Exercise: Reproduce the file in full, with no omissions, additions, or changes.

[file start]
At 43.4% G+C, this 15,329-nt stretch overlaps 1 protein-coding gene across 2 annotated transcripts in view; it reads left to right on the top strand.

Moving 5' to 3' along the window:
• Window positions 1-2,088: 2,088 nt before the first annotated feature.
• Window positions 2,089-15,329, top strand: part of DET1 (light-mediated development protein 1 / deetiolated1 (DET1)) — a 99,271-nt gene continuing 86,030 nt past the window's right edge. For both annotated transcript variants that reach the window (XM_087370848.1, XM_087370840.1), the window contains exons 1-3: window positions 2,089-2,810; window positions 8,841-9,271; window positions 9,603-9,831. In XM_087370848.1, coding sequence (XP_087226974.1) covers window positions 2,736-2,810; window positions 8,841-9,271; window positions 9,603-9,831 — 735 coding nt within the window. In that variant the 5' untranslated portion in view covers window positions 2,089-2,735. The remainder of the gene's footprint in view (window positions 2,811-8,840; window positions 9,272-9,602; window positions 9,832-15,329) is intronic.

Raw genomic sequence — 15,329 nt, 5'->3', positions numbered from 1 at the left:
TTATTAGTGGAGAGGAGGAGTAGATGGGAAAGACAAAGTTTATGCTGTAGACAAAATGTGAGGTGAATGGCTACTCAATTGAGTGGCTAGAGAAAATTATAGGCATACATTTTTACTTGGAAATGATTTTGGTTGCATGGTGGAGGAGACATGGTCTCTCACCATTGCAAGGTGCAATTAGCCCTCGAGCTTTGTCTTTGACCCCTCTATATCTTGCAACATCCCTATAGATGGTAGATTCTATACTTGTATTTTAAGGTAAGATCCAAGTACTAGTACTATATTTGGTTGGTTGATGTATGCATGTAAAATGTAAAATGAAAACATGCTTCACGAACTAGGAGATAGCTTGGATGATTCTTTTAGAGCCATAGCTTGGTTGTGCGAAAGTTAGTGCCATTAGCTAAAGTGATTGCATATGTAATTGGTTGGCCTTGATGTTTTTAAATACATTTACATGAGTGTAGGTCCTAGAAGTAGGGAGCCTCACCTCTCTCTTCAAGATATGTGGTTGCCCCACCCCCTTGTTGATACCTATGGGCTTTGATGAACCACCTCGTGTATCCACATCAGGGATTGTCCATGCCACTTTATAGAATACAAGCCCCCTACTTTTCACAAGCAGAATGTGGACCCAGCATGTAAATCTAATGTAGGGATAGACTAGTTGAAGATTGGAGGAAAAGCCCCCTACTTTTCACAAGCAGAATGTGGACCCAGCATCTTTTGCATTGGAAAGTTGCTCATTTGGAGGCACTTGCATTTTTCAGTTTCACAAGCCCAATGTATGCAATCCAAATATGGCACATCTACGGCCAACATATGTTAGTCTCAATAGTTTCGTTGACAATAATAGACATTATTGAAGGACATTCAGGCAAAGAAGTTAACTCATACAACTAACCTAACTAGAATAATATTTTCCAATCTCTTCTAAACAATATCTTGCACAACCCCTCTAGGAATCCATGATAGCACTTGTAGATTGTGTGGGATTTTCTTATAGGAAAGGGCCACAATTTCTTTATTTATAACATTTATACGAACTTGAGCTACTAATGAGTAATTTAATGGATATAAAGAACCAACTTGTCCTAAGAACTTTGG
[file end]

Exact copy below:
At 43.4% G+C, this 15,329-nt stretch overlaps 1 protein-coding gene across 2 annotated transcripts in view; it reads left to right on the top strand.

Moving 5' to 3' along the window:
• Window positions 1-2,088: 2,088 nt before the first annotated feature.
• Window positions 2,089-15,329, top strand: part of DET1 (light-mediated development protein 1 / deetiolated1 (DET1)) — a 99,271-nt gene continuing 86,030 nt past the window's right edge. For both annotated transcript variants that reach the window (XM_087370848.1, XM_087370840.1), the window contains exons 1-3: window positions 2,089-2,810; window positions 8,841-9,271; window positions 9,603-9,831. In XM_087370848.1, coding sequence (XP_087226974.1) covers window positions 2,736-2,810; window positions 8,841-9,271; window positions 9,603-9,831 — 735 coding nt within the window. In that variant the 5' untranslated portion in view covers window positions 2,089-2,735. The remainder of the gene's footprint in view (window positions 2,811-8,840; window positions 9,272-9,602; window positions 9,832-15,329) is intronic.

Raw genomic sequence — 15,329 nt, 5'->3', positions numbered from 1 at the left:
TTATTAGTGGAGAGGAGGAGTAGATGGGAAAGACAAAGTTTATGCTGTAGACAAAATGTGAGGTGAATGGCTACTCAATTGAGTGGCTAGAGAAAATTATAGGCATACATTTTTACTTGGAAATGATTTTGGTTGCATGGTGGAGGAGACATGGTCTCTCACCATTGCAAGGTGCAATTAGCCCTCGAGCTTTGTCTTTGACCCCTCTATATCTTGCAACATCCCTATAGATGGTAGATTCTATACTTGTATTTTAAGGTAAGATCCAAGTACTAGTACTATATTTGGTTGGTTGATGTATGCATGTAAAATGTAAAATGAAAACATGCTTCACGAACTAGGAGATAGCTTGGATGATTCTTTTAGAGCCATAGCTTGGTTGTGCGAAAGTTAGTGCCATTAGCTAAAGTGATTGCATATGTAATTGGTTGGCCTTGATGTTTTTAAATACATTTACATGAGTGTAGGTCCTAGAAGTAGGGAGCCTCACCTCTCTCTTCAAGATATGTGGTTGCCCCACCCCCTTGTTGATACCTATGGGCTTTGATGAACCACCTCGTGTATCCACATCAGGGATTGTCCATGCCACTTTATAGAATACAAGCCCCCTACTTTTCACAAGCAGAATGTGGACCCAGCATGTAAATCTAATGTAGGGATAGACTAGTTGAAGATTGGAGGAAAAGCCCCCTACTTTTCACAAGCAGAATGTGGACCCAGCATCTTTTGCATTGGAAAGTTGCTCATTTGGAGGCACTTGCATTTTTCAGTTTCACAAGCCCAATGTATGCAATCCAAATATGGCACATCTACGGCCAACATATGTTAGTCTCAATAGTTTCGTTGACAATAATAGACATTATTGAAGGACATTCAGGCAAAGAAGTTAACTCATACAACTAACCTAACTAGAATAATATTTTCCAATCTCTTCTAAACAATATCTTGCACAACCCCTCTAGGAATCCATGATAGCACTTGTAGATTGTGTGGGATTTTCTTATAGGAAAGGGCCACAATTTCTTTATTTATAACATTTATACGAACTTGAGCTACTAATGAGTAATTTAATGGATATAAAGAACCAACTTGTCCTAAGAACTTTGG